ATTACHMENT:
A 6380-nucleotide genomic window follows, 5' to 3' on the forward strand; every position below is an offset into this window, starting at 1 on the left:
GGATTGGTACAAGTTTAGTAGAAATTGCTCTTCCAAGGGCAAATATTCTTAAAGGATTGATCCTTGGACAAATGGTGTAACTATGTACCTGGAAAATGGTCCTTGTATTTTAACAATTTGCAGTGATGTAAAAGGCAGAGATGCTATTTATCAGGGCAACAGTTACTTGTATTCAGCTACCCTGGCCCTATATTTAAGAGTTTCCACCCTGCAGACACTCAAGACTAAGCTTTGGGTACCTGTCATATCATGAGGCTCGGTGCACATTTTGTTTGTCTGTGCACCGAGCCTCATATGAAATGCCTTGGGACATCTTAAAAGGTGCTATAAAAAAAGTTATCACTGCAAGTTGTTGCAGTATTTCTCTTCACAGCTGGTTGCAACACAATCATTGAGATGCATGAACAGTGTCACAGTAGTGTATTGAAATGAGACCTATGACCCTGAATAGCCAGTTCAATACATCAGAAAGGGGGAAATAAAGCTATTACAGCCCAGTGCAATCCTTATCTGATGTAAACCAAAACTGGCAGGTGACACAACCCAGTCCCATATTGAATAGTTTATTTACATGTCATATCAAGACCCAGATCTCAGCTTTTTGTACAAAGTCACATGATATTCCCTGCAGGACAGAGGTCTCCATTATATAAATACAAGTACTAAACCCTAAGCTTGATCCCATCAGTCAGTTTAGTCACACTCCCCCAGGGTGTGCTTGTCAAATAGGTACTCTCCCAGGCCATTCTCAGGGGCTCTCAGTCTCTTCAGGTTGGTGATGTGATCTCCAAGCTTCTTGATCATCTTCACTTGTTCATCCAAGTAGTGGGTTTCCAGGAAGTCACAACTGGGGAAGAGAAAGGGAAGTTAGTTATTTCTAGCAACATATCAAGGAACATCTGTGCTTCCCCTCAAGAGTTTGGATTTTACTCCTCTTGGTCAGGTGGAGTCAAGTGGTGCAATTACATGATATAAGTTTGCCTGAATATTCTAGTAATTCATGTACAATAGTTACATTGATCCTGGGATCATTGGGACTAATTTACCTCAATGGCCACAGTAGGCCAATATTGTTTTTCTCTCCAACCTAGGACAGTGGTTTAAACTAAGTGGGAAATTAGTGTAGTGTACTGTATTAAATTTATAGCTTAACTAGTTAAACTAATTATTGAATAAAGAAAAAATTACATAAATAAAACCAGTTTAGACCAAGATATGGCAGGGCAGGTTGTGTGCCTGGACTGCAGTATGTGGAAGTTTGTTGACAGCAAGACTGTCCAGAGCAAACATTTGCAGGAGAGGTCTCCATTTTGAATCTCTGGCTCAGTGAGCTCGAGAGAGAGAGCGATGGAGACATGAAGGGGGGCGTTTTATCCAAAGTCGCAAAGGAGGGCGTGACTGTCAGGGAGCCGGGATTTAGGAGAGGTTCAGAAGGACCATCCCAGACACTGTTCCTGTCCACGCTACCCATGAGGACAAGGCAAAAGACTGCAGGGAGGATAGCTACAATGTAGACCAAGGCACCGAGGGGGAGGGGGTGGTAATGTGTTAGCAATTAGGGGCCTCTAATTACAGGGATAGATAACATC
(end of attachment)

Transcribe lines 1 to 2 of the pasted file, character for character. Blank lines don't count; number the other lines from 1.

A 6380-nucleotide genomic window follows, 5' to 3' on the forward strand; every position below is an offset into this window, starting at 1 on the left:
GGATTGGTACAAGTTTAGTAGAAATTGCTCTTCCAAGGGCAAATATTCTTAAAGGATTGATCCTTGGACAAATGGTGTAACTATGTACCTGGAAAATGGTCCTTGTATTTTAACAATTTGCAGTGATGTAAAAGGCAGAGATGCTATTTATCAGGGCAACAGTTACTTGTATTCAGCTACCCTGGCCCTATATTTAAGAGTTTCCACCCTGCAGACACTCAAGACTAAGCTTTGGGTACCTGTCATATCATGAGGCTCGGTGCACATTTTGTTTGTCTGTGCACCGAGCCTCATATGAAATGCCTTGGGACATCTTAAAAGGTGCTATAAAAAAAGTTATCACTGCAAGTTGTTGCAGTATTTCTCTTCACAGCTGGTTGCAACACAATCATTGAGATGCATGAACAGTGTCACAGTAGTGTATTGAAATGAGACCTATGACCCTGAATAGCCAGTTCAATACATCAGAAAGGGGGAAATAAAGCTATTACAGCCCAGTGCAATCCTTATCTGATGTAAACCAAAACTGGCAGGTGACACAACCCAGTCCCATATTGAATAGTTTATTTACATGTCATATCAAGACCCAGATCTCAGCTTTTTGTACAAAGTCACATGATATTCCCTGCAGGACAGAGGTCTCCATTATATAAATACAAGTACTAAACCCTAAGCTTGATCCCATCAGTCAGTTTAGTCACACTCCCCCAGGGTGTGCTTGTCAAATAGGTACTCTCCCAGGCCATTCTCAGGGGCTCTCAGTCTCTTCAGGTTGGTGATGTGATCTCCAAGCTTCTTGATCATCTTCACTTGTTCATCCAAGTAGTGGGTTTCCAGGAAGTCACAACTGGGGAAGAGAAAGGGAAGTTAGTTATTTCTAGCAACATATCAAGGAACATCTGTGCTTCCCCTCAAGAGTTTGGATTTTACTCCTCTTGGTCAGGTGGAGTCAAGTGGTGCAATTACATGATATAAGTTTGCCTGAATATTCTAGTAATTCATGTACAATAGTTACATTGATCCTGGGATCATTGGGACTAATTTACCTCAATGGCCACAGTAGGCCAATATTGTTTTTCTCTCCAACCTAGGACAGTGGTTTAAACTAAGTGGGAAATTAGTGTAGTGTACTGTATTAAATTTATAGCTTAACTAGTTAAACTAATTATTGAATAAAGAAAAAATTACATAAATAAAACCAGTTTAGACCAAGATATGGCAGGGCAGGTTGTGTGCCTGGACTGCAGTATGTGGAAGTTTGTTGACAGCAAGACTGTCCAGAGCAAACATTTGCAGGAGAGGTCTCCATTTTGAATCTCTGGCTCAGTGAGCTCGAGAGAGAGAGCGATGGAGACATGAAGGGGGGCGTTTTATCCAAAGTCGCAAAGGAGGGCGTGACTGTCAGGGAGCCGGGATTTAGGAGAGGTTCAGAAGGACCATCCCAGACACTGTTCCTGTCCACGCTACCCATGAGGACAAGGCAAAAGACTGCAGGGAGGATAGCTACAATGTAGACCAAGGCACCGAGGGGGAGGGGGTGGTAATGTGTTAGCAATTAGGGGCCTCTAATTACAGGGATAGATAACATC